Jarrow Hall has secured £99,863 from the Esmée Fairbairn Collections Fund delivered by national membership organisation the Museums Association. The grant will safeguard the legacy of Bede and change the way museums interact with their communities.  for a project which may become the basis for a pioneering new model of engagement for museums.

The Esmée Fairbairn fund is targeted at those who develop collections for social impact and in this case the money will be used to run a project called ‘A New Sun’.

Jarrow Hall’s owner, the community charity Groundwork South Tyneside and Newcastle (STAN), is convinced this project will not only safe guard the historic archaeological collection showcased on the eleven-acre site but could also become a new model of engagement for the museum sector, with the project showcasing new ways for other museums to reach out and truly enrich the lives of their local communities.

Leigh Venus, Culture and Heritage Manager for Groundwork STAN and responsible for the direction of Jarrow Hall said: “We’ve said from the start that we would make our site – and the beautiful Bede Museum within – a place of international significance, and our ‘New Sun’ project is a hugely powerful step towards that goal.

“We’re committed to enriching lives through culture and heritage, securing the future of our collection and bringing the fascinating story of Bede and Anglo-Saxon Northumbria to whole new audiences for years to come.”

He added: “The project name ‘A New Sun’ was chosen as it comes from a quote late in the 9th century from influential monk Notker the Stammerer, highlighting the high esteem Bede was held in then. It also represents a new dawn at Jarrow Hall – the beginning of a new era for the collection and how it is used to tell the incredible story of the history of our area and its continued impact on the world today.”

The project will see Jarrow Hall using its historic collection to fulfill the mission Groundwork STAN – to change places and change lives through its communities work.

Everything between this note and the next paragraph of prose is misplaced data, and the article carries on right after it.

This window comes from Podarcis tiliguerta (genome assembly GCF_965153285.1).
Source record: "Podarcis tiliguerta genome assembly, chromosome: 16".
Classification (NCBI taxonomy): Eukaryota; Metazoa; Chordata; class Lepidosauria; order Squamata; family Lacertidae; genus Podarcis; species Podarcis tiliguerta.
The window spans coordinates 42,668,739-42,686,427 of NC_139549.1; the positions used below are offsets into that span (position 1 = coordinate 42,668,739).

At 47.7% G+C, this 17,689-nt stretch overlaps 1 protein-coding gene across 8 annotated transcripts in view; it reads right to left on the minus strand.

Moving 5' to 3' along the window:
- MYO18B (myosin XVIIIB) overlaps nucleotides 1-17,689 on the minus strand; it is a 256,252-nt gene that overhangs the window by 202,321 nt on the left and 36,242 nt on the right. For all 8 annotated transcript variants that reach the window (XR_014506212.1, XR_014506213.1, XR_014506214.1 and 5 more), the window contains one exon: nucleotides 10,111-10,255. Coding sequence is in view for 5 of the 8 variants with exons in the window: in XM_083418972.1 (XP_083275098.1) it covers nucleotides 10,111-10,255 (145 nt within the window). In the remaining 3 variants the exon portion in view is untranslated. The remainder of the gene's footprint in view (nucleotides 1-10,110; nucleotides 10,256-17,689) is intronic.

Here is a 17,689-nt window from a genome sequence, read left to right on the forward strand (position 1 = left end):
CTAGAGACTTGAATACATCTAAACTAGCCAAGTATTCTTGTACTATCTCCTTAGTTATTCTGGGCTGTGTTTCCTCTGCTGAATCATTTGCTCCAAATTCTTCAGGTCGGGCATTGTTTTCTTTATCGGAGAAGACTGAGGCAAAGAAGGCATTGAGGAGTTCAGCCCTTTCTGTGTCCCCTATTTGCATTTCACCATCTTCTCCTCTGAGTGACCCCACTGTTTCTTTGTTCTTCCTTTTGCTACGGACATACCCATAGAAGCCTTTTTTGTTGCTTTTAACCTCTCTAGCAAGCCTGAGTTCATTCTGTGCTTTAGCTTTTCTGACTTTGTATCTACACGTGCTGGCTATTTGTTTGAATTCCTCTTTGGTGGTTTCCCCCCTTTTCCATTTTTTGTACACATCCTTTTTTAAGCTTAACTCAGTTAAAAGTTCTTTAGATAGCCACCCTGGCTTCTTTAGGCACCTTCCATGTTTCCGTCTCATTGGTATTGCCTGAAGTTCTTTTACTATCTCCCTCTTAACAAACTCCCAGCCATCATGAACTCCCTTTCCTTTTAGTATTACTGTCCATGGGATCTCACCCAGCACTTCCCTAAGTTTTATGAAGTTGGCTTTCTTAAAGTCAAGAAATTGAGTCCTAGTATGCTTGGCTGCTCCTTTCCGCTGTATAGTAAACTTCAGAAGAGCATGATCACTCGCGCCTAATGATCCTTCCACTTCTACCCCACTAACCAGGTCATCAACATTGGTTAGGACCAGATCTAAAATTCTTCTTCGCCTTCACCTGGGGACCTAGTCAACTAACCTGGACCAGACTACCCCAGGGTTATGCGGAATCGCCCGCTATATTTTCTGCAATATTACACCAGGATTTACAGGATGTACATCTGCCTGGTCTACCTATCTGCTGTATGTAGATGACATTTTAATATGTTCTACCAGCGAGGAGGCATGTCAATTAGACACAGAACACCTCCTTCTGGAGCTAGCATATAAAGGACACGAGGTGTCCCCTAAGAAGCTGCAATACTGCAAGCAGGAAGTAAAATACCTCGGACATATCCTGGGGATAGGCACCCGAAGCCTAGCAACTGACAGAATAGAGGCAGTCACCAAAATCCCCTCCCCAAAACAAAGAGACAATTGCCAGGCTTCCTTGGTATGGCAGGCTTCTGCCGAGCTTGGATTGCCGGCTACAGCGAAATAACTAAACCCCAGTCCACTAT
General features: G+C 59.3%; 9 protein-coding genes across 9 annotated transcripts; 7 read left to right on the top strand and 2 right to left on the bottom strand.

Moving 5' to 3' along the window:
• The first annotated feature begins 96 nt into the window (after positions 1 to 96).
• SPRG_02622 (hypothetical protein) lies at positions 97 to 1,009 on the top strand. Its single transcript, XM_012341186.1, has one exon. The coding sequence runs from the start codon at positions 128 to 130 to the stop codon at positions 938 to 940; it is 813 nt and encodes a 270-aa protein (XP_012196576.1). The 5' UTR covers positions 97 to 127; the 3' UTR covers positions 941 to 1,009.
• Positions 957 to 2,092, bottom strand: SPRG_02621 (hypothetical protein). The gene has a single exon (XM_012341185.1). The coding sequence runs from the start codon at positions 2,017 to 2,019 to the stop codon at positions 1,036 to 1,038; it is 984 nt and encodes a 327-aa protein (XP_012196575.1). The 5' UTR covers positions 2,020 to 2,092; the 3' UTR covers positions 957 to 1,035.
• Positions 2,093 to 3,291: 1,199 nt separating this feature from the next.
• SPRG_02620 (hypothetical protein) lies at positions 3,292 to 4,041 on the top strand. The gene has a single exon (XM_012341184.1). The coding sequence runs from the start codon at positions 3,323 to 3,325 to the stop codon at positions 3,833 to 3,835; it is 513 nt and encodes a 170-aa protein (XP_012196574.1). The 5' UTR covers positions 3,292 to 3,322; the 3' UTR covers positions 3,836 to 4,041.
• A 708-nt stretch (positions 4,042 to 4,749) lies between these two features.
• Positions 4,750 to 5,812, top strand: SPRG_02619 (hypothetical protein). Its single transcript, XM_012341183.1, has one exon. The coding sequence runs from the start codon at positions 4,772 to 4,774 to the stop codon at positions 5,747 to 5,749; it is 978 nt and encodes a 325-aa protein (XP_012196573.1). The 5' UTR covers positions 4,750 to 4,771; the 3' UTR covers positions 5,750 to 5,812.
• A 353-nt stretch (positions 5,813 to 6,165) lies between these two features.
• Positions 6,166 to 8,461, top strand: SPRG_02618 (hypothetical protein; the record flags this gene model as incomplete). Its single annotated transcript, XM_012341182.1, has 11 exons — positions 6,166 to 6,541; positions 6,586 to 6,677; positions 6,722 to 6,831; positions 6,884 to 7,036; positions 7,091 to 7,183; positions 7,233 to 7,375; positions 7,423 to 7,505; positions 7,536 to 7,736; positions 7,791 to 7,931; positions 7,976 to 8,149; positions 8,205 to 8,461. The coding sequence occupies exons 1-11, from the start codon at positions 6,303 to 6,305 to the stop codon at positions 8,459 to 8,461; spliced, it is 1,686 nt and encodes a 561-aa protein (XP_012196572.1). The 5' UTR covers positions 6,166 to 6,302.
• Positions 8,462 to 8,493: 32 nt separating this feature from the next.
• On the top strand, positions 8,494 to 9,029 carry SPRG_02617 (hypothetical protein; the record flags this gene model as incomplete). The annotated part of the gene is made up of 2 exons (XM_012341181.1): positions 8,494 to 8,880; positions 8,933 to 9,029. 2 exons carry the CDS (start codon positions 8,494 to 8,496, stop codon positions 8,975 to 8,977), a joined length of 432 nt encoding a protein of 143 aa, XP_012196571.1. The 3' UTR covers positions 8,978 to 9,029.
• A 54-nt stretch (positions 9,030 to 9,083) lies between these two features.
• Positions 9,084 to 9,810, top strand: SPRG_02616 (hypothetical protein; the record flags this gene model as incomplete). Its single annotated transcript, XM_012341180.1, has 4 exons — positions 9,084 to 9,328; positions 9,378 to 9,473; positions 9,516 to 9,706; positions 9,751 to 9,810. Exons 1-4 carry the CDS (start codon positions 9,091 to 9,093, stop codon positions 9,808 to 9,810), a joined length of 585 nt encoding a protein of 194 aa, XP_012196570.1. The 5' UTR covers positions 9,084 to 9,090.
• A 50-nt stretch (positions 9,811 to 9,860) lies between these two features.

“We’ve secured this funding so its early days but I can tell you that we are delighted as the Esmée Fairburn Collection Fund is very competitive, and only those with exciting and genuinely ambitious projects with a demonstrable social impact are successful,” said Leigh.

“The ‘A New Sun’ project is scheduled to start in 2018 and run for 18 months and will work through the entirety of the unique historical collection held at the site protecting the work of archaeological digs led by Dame Professor Rosemary Cramp begun in the 1950s.”

Dame Professor Rosemary Cramp said: “The fact that all this is now being supported in such a wonderful way through grants such as the Esmée Fairbairn Collections Fund is testament to the hard work put in by Groundwork, and it will really make a difference for all those who benefit from having such a culturally significant site here in the heart of the region.

“Bede’s life at Jarrow and Wearmouth was entirely spent in the north-east of England far away from the great Christian centres of the world. Yet here he had the resources of a great library and wide-ranging contacts which made him the master of the major subjects of his age, and indeed, as has been claimed, ‘the teacher of the whole Middle Ages’.

“Today his works are still a matter of debate and research throughout Britain, Europe and the USA. In his lifetime, this area of Tyne and Wear was one of the great cultural centres of Europe, and, in the site buildings and the displays in the museum here we can catch a unique glimpse of that world.”


Well known BBC broadcaster, bestselling author and respected academic Dr Janina Ramirez said: “This award is incredibly welcome news to everyone who has been concerned about preserving the wonderful resources at Bede’s home. As England’s first historian, and one of the greatest minds of the Early Medieval period, it is vital to provide visitors with a rich and immersive experience when they visit Jarrow. This funding will help preserve the unique heritage of Jarrow, a site that was a vibrant cultural hub in a time people often called a ‘Dark Age’.”

The project will see a comprehensive and thorough cataloguing and archiving of the Jarrow-Wearmouth collection – including new ways to access the collection digitally, physically safeguarding the many valuable artefacts and documents for future generations.

Engagement with the community is the other significant element, enabling schools, community groups and the general public to truly understand the historical context of such an important site and the works of Bede to the cultural fabric of the North East and the world beyond.

“Groundwork South Tyneside and Newcastle’s ethos is to enrich the lives of the local community in a sustainable way cutting across economics, social issues and the environment. Jarrow Hall and the special collection we are privileged to protect is an amazingly powerful asset to achieve these goals – and this new project represents a key element of our broader strategy,” said Leigh.

Groundwork STAN plans to undertake a research development programme in early 2018 to develop and inform the project. These will include public engagement and educational work which draw on Groundwork’s understanding and experience of community engagement.